The Walls. 

A cold and rainy breeze hitted Manaswi’s face as she took the first sip of her morning coffee by the window of her bedroom. Her calm face expressed her love for coffee, and how much she enjoyed having Matinal over the Classic one. Her morning routine was hectic but these few minutes spent with a cup of coffee were like meditation to her when she can introspect well.

“Tintin beta, come home early today. A few guests are visiting us in the evening. You have to be here for them.”, said Mrs. Mishra, knocking Manaswi’s door. Manaswi was Manaswi to the world, but her parents nicknamed her Tintin, after a cartoon character she used to adore in her childhood. Manaswi liked her nickname, until she came of age when she realised how silly it was.

Manaswi rolled over her eyes and expressed her resentment with a deep exhale. “I know what guests you are talking about.”, she muttered to herself, but shouted in the next moment. “YES, MA! Please stop calling me Tintin. I am not a kid anymore.” She unlocked the door, picked her empty cup and left it in the kitchen sink. Before her mother could say anything, she grabbed her bag and lunchbox and moved out of the house with a swift. Staying for another minute would have meant a lengthy discussion-turned-argument on a topic she never enjoyed.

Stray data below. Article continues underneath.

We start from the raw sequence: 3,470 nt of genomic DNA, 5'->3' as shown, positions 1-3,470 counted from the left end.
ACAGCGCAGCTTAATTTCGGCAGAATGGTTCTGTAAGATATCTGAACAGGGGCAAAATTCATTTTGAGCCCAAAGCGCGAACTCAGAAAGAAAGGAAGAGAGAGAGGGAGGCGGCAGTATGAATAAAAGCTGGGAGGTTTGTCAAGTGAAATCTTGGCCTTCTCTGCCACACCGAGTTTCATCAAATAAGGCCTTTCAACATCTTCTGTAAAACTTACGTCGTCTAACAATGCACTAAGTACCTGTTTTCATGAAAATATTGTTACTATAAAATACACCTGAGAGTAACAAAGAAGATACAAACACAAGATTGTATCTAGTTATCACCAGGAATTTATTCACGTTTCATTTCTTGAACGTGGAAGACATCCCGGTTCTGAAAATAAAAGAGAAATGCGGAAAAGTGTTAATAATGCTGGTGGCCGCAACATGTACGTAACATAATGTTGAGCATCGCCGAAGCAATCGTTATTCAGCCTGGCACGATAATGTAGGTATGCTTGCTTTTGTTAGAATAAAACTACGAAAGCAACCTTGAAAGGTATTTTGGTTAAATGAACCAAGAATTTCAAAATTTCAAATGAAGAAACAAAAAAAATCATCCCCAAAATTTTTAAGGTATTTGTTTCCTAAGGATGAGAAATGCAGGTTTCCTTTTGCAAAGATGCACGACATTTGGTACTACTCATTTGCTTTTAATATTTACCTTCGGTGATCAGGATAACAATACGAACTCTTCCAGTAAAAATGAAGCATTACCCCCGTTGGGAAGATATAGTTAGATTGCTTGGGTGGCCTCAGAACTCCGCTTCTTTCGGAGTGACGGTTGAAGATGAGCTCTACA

Workplace was Manaswi’s safe haven. She had a place to go to, and work to keep her mind off from dreadful conversations like the one she had in the morning. By the evening, Manaswi forgot about her mother’s words, and planned to update her playlist before going to bed. It was a lot of work today at the office. Before she stepped inside the bus to her home, she checked her phone. “15 Missed Calls – Mom”, it read. “What happened, Ma?”, she muttered to herself, still unable to figure out the reason.

Tired, Manaswi decided to take a short nap, forgetting all about the 15 times her mom ringed. That is how Manaswi was. Sometimes angry as storm, and sometimes calmer than a monk. She had these abilities, to forget about the things that were irrelevant to her, like that morning conversation with her mother, and to be able to sleep in a moving vehicle. The good part of this whole commute was that the bus top was quite near to her home, saving her a lot of time for herself.

The driver pulled the brakes rather abruptly and the tires of the bus made a screeching sound, making Manaswi wake up with a jolt. “Madam ji, your stop is here.”, said the bus conductor. Manaswi swiftly stood up from the seat, despite being sleepy. Taking a sip from the bottle, she walked towards her home. Her phone beeped. She took it out and was taken a bit aback. “30 miss calls, 7 messages from MOM.”, the phone flashed.

She fastened her pace. As much as she hoped for everything being okay at home and her mother just being herself by making a fuss out of nothing, she prepared herself for being thrashed ruthlessly for being so ignorant. She scolded herself a bit for being so engrossed in her own world. Manaswi’s self-bashing stopped as she entered the gates of her home. The doors were open and she could see her mother talking to someone. “There’s a guest, i think. Thank God, Mom will go easy on me.”